​Becoming a Landlord

​Becoming a Landlord

If you decide to buy a property to let out and need to borrow money towards the cost of the purchase, you must get a buy to let mortgage and will need a deposit of at least 25%. You must provide tenants with an assured shorthold tenancy (AST) which is a contractual arrangement to let your property to them. If you are buying a flat or apartment, you should also check the terms of your lease as there may be restrictions on sub-letting and it may even be forbidden.

As a landlord, you will also need to consider your legal responsibilities, from ensuring the property is fit for human habitation and free from hazards throughout the tenancy, to protecting the tenant’s deposit in a government-approved scheme. It’s crucial you know and understand these before letting out your property as there can be serious consequences if you do not abide by them.

Under the Tenant Fees Act 2019, it is also illegal for prospective tenants to be charged fees, either by you or via a letting agency and you can be fined or prosecuted if found to be in breach of the Act. If you engage a letting agent to manage the letting on your behalf, it is your responsibility to ensure that they comply with any relevant regulations. You should get a written agreement from them to confirm exactly what they will and won’t do on your behalf and what they will charge you for this.

While it may seem like a good idea to buy a rental property in large student towns, you need to be aware that Houses of Multiple Occupation (HMOs) – where three or more people who are not related to each other, share bathroom and/or kitchen facilities - are subject to additional rules and you should check with the local authority to ensure you comply. If the property is large, you may even require a licence before being able to rent it out.

Another important consideration to make is how the rental income may affect your UK tax status, especially if you are usually exempt from paying tax. You should research the tax obligations you will have as a landlord to ensure you pay the correct amount and at the right time. You can deduct certain expenses from the rental income, including mortgage interest, insurance, and letting agent fees before calculating the rental profit. You may also be able to claim some allowances to bring your tax liability down. Any income and profit earned should be reported on a self-assessment tax return which you should register for by 5 October following the tax year you had rental income.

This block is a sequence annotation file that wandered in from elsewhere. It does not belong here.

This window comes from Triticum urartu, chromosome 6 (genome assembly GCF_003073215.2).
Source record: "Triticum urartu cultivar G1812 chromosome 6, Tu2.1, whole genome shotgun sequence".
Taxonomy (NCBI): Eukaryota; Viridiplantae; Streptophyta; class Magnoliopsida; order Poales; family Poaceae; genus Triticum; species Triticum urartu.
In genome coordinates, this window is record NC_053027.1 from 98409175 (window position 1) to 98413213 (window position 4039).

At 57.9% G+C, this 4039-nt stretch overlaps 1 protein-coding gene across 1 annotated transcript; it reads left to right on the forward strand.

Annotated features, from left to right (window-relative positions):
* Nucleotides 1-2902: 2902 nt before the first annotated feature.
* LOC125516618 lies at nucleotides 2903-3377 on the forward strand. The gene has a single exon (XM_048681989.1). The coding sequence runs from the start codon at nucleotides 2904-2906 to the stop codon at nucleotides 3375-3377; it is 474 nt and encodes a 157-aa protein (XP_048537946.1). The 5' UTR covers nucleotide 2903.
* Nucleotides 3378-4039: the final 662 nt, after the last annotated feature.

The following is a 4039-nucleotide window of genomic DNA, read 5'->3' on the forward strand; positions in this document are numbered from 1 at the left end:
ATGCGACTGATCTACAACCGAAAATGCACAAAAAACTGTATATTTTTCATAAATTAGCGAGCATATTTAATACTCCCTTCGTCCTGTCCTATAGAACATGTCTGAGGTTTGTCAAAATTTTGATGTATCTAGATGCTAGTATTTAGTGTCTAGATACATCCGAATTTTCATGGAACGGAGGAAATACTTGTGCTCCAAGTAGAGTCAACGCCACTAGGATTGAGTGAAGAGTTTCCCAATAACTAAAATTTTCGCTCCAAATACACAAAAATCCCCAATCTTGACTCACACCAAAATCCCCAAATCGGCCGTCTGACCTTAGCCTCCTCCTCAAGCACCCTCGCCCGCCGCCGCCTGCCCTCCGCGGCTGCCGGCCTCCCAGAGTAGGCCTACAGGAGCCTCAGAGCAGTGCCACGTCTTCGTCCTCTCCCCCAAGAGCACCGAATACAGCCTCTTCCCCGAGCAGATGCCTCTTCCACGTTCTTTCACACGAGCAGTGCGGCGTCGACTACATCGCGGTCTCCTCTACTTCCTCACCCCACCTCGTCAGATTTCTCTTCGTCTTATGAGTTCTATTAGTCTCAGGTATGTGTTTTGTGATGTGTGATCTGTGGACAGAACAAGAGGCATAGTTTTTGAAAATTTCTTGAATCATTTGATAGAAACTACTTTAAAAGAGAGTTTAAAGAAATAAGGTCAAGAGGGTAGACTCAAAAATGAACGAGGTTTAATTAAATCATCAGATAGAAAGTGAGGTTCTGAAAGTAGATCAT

Once the preliminary checks have been made to ensure you are compliant with all of the regulations and rules, you will then need to make certain that the property is also in compliance. This includes getting gas and electricity checks on appliances and installations; making sure that smoke and carbon monoxide alarms are properly installed and fully functioning; that an Energy Performance Certificate (EPC) has been issued to the tenants; that any furniture supplied has the required fire safety labels and is fire resistant; and that the water supply is in working order and has been risk assessed against exposure to Legionella.

You should issue tenants with a written tenancy agreement. You can use a government template or seek legal advice to ensure it complies with all legislation if you wish to write your own. You will need to consider how long the initial tenancy will be for and if it will be periodic or for a fixed term. You should also outline who is responsible for property related bills, such as electricity, gas, water, or council tax. You should not discriminate against a tenant or prospective tenant on the basis of race, gender, disability, sexuality or religion.

It is also a legal requirement that you conduct right to rent checks to make certain that prospective tenants are legally allowed to rent, and protect any tenant deposit towards damage or unpaid bills when they move out in a government approved scheme. You must also provide the tenant with your contact details in case of an emergency as part of the Landlord and Tenant Act 1987.

You may also wish to take references for prospective tenants, agree an inventory with them when they move in, request a rent guarantor, and take out landlord’s insurance to protect yourself and your investment.